The number of people who have had their homes repossessed has increased by 71 per cent compared to last year, new figures show.
The Financial Services Authority said 11,054 homes were repossessed in the three months to the end of June, compared with just 6,476 during the same three months of 2007.
The regulator said the number of repossessions had been growing “significantly” since the third quarter of last year, as increasing numbers of homeowners struggled to clear arrears they had built up.
The FSA defines a repossession as an arrears case where the lender has been formally granted a possession order by a court and is then able to sell the underlying property against which the loan has been secured.
The average home is now worth £168,814, having dropped 2.2 per cent in September.
The fall left the annual rate of decline for the year to the end of September at 8 per cent, nearly double the 4.6 per cent slide announced in August, which at the time was the biggest annual drop recorded since the series began in 2001.
The latest Land Registry figures are not as steep as those reported by the Nationwide and Halifax, which showed falls of 10.5 per cent and 12.7 per cent respectively. This is because the Land Registry bases its calculations on when transactions are completed.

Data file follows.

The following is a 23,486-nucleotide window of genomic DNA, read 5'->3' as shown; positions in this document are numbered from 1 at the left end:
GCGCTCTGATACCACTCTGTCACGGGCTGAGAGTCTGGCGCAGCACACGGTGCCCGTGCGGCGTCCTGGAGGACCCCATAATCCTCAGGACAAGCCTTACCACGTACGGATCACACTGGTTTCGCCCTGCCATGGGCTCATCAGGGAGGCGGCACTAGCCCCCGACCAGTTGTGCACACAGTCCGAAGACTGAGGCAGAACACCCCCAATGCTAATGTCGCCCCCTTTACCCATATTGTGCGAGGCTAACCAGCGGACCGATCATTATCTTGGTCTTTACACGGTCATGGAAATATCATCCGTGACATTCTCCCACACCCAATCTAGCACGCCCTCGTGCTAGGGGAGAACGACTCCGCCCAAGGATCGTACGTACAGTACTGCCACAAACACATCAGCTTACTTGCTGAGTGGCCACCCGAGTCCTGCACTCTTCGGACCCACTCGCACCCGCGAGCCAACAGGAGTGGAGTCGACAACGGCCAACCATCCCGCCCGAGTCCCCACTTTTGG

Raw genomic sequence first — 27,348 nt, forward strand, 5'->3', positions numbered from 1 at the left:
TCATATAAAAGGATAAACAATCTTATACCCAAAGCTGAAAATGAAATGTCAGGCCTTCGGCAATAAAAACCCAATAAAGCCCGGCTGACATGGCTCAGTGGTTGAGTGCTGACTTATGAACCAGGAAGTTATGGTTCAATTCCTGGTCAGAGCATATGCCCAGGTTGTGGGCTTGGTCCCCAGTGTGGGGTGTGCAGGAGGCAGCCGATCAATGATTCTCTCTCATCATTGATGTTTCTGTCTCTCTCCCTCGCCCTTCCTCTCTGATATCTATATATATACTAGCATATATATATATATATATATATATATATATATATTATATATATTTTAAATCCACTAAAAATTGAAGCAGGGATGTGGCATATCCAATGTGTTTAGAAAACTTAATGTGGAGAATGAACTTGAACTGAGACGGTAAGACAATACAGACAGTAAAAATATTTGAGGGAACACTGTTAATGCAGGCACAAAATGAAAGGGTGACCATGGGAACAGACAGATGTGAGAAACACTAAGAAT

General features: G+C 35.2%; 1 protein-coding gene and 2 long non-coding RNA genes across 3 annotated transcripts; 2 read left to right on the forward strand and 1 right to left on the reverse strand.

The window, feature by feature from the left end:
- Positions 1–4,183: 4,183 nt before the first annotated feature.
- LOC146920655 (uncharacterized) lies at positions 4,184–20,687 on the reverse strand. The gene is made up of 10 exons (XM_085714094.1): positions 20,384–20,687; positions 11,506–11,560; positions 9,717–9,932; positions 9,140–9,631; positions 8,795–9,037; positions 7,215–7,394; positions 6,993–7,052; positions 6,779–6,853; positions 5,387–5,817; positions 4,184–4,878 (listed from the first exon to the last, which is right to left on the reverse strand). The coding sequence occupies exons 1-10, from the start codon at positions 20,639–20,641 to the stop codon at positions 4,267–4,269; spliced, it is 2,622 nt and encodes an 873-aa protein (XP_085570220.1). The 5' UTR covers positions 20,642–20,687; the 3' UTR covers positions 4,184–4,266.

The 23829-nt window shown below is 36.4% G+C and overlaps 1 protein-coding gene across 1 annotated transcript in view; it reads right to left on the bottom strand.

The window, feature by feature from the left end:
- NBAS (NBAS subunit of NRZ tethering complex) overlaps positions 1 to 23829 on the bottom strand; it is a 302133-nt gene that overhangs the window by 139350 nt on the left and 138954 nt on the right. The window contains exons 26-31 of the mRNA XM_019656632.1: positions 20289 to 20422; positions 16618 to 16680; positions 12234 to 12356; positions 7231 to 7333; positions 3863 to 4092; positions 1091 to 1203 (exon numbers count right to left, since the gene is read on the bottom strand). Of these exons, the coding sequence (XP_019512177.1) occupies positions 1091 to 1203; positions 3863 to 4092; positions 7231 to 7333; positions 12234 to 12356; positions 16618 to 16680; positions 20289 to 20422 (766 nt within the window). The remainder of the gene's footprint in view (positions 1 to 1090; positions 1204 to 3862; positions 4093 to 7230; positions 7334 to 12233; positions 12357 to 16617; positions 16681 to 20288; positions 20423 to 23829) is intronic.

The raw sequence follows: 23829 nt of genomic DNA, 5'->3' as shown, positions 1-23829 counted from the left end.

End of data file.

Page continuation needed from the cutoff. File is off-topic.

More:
September was the 13th month in a row that the annual rate of house price growth declined, as the credit crunch continued to squeeze the property market.
All regions of England and Wales recorded price falls on both a monthly and an annual basis. Wales saw the biggest slide, with prices diving by 5.5 per cent during the month, making it the only region to have seen double digit annual falls of 10.7 per cent.
The South West, South East, North East and East Midlands all recorded house price drops of more than 2 per cent in September. Yorkshire and the Humber saw the smallest reduction, but even here properties still lost 1.2 per cent of their value during the month.
On an annual basis, the East Midlands and South West have seen the biggest price slides after Wales, with falls of 9.9 per cent and 9.7 per cent respectively.
London has seen the smallest year-on-year decline at 6.1 per cent, followed by the North West at 6.3 per cent.
By Myra Butterworth, Personal Finance Correspondent
Last Updated: 4:00PM GMT 28 Oct 2008 Telegraph.co.uk